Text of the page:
Twice in this account I noticed details that had the 'ding, ding' effect as I made connections with the New Testament... whether the NT writers anticipated such connections being made, or whether they are mine, who knows, but for anyone who reads the scriptures closely, such moments may well arise.

    Firstly, Moses along with Aaron, Nadab, Abihu and seventy elders go up the mountain and see God.  Seventy, like seven and forty, is one of those Biblical symbol numbers, so it's use is significant.  As I read the words, I was reminded of the time that Jesus sent out either 70 or 72 (depending which source is used) disciples.  For someone with a Jewish background the potential significance of the number would be recognised.  The parallel may perhaps be extended slightly...  Jesus sending of the 72/70 signifies an extension of his ministry and mission; the inclusion of the 70 plus 2 who go with Moses suggests a possible extension of those drawn into the cultic/religious life and leadership of the emergent nation.

    Secondly, when the elders see God - which is incredible in its own right - they see something that looks like a 'sapphire pavement'... "flash, flash"... immediately, I was reminded of the vision of heaven described in Revelation, with the 'sea like crystal' and the walls of sapphire.  I could have, but did not, looked more deeply into the significance of 'sapphire'; rather what struck me was the consistency of imagery over hundreds and hundreds of years.  In this complex set of confusing texts, every now and then there are connections just waiting to be made...

    Another 'Duff Duff'

    The section ends with the Moses and Joshua going up the mountain having left Aaron, Hur and the elders to take care of things.  After six days when the mountain is shrouded in cloud, Moses is called to ascend the mountain - where he remains for 'forty days and forty nights'... a long, long time.

    Surely, having encountered God, the elders will be inspired to lead wisely and well?  But Moses is gone for ages...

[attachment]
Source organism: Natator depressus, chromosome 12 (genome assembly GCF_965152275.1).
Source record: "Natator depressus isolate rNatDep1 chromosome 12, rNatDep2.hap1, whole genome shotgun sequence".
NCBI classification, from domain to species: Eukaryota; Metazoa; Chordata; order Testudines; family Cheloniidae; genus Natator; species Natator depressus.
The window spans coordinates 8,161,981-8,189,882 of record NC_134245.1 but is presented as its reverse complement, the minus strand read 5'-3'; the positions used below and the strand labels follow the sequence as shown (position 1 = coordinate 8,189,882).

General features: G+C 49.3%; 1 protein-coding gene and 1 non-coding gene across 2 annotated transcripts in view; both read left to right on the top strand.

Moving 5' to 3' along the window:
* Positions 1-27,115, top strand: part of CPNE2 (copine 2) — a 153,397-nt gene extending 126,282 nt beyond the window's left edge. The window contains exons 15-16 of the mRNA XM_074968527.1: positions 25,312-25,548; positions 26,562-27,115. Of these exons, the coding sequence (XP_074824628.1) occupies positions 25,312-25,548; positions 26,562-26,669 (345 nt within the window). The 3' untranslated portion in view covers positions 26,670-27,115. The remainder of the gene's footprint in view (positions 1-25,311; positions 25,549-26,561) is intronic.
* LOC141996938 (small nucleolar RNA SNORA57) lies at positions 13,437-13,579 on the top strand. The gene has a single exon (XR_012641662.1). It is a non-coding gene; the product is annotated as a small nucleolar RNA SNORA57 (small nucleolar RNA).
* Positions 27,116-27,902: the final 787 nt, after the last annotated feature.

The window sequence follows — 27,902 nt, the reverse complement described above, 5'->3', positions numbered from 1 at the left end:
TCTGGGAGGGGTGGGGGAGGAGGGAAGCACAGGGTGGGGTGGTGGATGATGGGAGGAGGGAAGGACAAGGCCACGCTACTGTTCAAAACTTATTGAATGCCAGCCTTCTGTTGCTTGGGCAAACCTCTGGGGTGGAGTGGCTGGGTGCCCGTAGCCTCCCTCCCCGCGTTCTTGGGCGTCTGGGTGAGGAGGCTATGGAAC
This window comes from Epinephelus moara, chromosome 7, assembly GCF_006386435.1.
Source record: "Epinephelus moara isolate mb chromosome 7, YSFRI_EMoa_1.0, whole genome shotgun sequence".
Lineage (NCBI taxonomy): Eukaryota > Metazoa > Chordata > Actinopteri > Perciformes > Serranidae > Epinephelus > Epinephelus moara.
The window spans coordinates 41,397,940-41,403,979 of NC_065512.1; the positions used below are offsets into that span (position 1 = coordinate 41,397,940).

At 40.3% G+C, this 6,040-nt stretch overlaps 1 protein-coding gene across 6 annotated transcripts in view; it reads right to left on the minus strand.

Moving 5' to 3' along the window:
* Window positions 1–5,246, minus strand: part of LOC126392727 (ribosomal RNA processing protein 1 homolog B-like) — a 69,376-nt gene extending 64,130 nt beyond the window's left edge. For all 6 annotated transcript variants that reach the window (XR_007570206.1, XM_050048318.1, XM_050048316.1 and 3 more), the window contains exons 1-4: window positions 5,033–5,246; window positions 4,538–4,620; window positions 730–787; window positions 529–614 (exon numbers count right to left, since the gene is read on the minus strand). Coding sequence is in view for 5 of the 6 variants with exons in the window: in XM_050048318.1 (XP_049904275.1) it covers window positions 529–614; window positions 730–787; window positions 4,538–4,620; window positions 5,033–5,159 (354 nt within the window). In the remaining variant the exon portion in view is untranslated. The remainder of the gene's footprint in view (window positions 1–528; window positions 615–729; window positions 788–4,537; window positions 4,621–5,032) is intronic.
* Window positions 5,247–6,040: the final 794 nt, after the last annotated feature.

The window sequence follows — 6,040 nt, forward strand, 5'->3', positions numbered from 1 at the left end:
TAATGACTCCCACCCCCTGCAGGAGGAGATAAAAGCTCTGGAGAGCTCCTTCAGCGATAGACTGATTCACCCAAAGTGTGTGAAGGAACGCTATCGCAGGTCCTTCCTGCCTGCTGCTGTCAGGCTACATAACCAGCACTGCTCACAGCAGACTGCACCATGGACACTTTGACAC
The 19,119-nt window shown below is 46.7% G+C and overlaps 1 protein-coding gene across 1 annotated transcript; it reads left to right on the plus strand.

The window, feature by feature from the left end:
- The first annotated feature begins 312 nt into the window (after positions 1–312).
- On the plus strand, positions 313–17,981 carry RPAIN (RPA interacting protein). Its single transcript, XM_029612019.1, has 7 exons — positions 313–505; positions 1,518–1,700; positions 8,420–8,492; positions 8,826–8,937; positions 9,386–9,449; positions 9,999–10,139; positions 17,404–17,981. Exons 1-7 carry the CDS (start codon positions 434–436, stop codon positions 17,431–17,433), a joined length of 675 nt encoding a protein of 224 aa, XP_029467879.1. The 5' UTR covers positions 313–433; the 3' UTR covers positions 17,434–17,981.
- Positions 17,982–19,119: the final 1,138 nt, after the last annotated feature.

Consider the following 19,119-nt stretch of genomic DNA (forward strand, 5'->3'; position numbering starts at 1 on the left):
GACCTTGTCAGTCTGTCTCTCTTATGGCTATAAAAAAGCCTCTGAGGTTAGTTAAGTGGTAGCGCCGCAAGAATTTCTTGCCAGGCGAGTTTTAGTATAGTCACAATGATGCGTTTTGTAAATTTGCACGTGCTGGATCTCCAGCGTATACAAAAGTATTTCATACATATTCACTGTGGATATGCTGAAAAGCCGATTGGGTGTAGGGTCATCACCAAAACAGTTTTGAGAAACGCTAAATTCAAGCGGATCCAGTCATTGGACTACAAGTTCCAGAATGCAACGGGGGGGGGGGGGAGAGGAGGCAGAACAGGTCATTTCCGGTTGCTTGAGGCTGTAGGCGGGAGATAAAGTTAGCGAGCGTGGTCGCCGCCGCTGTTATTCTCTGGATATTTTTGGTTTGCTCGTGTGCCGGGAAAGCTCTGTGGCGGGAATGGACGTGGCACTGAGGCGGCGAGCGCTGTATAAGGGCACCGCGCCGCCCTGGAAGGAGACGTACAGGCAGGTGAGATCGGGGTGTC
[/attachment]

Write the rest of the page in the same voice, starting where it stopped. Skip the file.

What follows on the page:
OK, we know what happens next, but let's try to pause here, at the edge of the mountain, living our daily lives, trusting these newly appointed leaders, whilst Moses is away doing whatever he's doing...  duff, duff....

  • Way Out Lent (10) Exodus 21-22

    Today it really does start to get a bit 'way out' as we plough our way through a long and seemingly disparate set of rules and regulations, an awful lot of which seem to invoke a death sentence.  For the first time since I began this exercise I found myself longing to get to the end of the material.  This temptation to skim or skip would, had I not steadfastly resisted, have meant I'd have missed a couple of important positives right at the end of this section.

    What Kind of Society?

    The piecemeal nature of the material gathered here, and its allusions to a settled society with fields and wells etc., suggests that these rules will have emerged over time and not been handed out to Moses 'for future reference'.

    Many years ago, I recall someone saying that you could deduce an awful lot about a society by the rules it made, because on the whole rules are made in response to bad stuff.  If this is so, then the Hebrews must have been a pretty disfunctional and violent lot!

    Many of these rules are concerned with what must happen if someone is killed, deliberately or otherwise.  Some are concerned with the treatment of women - and if what is recorded is anything to go by, however patriarchal the rules, life was a whole lot worse without them.  Family life must have been troubling, with children showing violence and disrespect to their parents (totally contrary to the commandment with blessing attached).